Sunday, 29 November 2015

Misconstruing Instantial Probabilities As Structural Relations

Martin (1992: 372-3):
Like reference chains and conjunctive structures, lexical strings were treated as covariate structures; message parts are typically both depending and depended on.  However, it was pointed out that the lexicalised message parts are not phoric and that the retrospective dependency that characterised phoric reference items and conjunctions was not relevant.  Rather message parts enter into relationships of mutual expectancy in text, fulfilling predictions deriving from preceding text at the same time as they create expectancies about what will follow.  In this respect lexical relations are more field-like than particulate in nature, and it was suggested in above that they might be better modelled as a kind of lattice rather than as a string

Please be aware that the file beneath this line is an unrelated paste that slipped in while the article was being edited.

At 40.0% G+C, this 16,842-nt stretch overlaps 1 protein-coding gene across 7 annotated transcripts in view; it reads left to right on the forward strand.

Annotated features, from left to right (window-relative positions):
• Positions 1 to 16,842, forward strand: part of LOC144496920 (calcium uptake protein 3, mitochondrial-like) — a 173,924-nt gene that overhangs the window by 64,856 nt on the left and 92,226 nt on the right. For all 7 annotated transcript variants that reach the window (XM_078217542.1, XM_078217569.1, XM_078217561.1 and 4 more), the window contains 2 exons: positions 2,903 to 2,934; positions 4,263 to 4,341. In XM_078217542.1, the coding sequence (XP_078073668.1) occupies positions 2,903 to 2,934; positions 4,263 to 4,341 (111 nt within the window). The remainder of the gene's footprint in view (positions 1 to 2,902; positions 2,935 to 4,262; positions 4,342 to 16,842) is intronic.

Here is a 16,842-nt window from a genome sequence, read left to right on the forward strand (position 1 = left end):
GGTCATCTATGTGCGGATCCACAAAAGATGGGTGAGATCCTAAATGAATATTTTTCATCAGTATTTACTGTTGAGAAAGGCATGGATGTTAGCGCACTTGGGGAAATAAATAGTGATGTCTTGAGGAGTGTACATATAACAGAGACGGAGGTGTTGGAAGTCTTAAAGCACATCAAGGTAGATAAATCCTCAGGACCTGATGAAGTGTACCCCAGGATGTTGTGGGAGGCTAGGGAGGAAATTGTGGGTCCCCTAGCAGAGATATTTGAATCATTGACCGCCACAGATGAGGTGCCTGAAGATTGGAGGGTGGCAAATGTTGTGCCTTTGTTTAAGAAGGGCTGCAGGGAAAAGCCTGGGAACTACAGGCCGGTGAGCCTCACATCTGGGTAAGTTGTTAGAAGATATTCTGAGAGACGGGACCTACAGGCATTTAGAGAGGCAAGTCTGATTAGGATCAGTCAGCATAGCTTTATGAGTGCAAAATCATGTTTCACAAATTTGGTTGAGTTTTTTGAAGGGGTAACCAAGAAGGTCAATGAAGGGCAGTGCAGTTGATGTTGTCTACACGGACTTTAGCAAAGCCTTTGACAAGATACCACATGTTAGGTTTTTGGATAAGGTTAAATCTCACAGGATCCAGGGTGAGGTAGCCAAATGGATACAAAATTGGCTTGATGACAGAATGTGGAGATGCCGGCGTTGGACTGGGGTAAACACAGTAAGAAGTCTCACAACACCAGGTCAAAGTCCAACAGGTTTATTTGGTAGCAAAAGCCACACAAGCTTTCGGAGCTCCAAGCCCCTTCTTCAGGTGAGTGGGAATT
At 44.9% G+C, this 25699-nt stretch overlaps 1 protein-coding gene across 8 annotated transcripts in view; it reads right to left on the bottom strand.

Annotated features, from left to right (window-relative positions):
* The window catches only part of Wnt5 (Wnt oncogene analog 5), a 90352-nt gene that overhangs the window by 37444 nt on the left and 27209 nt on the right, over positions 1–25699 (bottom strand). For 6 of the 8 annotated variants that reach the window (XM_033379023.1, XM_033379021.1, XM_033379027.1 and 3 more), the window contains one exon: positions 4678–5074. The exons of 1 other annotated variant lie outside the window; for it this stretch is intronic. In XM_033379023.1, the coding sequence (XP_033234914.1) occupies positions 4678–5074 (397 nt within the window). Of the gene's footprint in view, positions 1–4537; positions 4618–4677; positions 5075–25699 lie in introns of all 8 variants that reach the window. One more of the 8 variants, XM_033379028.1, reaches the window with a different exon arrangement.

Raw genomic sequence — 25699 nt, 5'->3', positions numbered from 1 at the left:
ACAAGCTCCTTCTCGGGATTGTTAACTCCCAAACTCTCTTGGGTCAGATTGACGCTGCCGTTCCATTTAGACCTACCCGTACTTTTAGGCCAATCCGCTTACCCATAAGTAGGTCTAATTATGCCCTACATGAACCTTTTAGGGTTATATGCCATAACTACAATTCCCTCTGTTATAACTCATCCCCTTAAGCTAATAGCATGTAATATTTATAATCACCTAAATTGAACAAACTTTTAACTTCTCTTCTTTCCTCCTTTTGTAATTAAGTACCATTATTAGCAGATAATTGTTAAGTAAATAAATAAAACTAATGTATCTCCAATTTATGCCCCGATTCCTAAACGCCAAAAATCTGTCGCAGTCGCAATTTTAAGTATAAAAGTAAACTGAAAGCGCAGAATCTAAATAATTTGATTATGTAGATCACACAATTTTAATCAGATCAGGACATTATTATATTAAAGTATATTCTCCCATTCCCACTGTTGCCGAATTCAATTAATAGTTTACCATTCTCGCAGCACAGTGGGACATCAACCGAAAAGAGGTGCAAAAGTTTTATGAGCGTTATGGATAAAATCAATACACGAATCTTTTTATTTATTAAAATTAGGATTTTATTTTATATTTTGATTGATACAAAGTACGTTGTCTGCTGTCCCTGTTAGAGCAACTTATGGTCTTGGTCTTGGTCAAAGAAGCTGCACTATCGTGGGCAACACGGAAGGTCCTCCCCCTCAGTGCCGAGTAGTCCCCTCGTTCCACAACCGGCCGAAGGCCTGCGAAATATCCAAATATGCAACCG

Blogger Comments:

[1] As previously argued, covariate structures are not structures. They are related units (X related to Y) not structured units (X structured as A^B).

[2] In SFL theory, interdependency is a logical system.  In discourse semantics, a message part is an experiential unit.

[3] 'Lexicalised message parts' are the lexical realisations of discourse semantic message parts.  Here they are construed as if they are both at the same level of symbolic abstraction (stratum).

[4] In SFL theory, the different kinds of pointing, phora, are features of cohesive reference, a non-structural resource of the textual metafunction.  Conjunction is construed here as a structural resource of the logical metafunction.

[5] In SFL theory, this type of 'prediction' during logogenesis is modelled as instantiation probabilities of register.

[6] The argument here is:
  • message parts are related by mutual expectancy,
  • therefore the relations are more like fields than particles,
  • therefore, the relations would be better modelled as a lattice than as a string.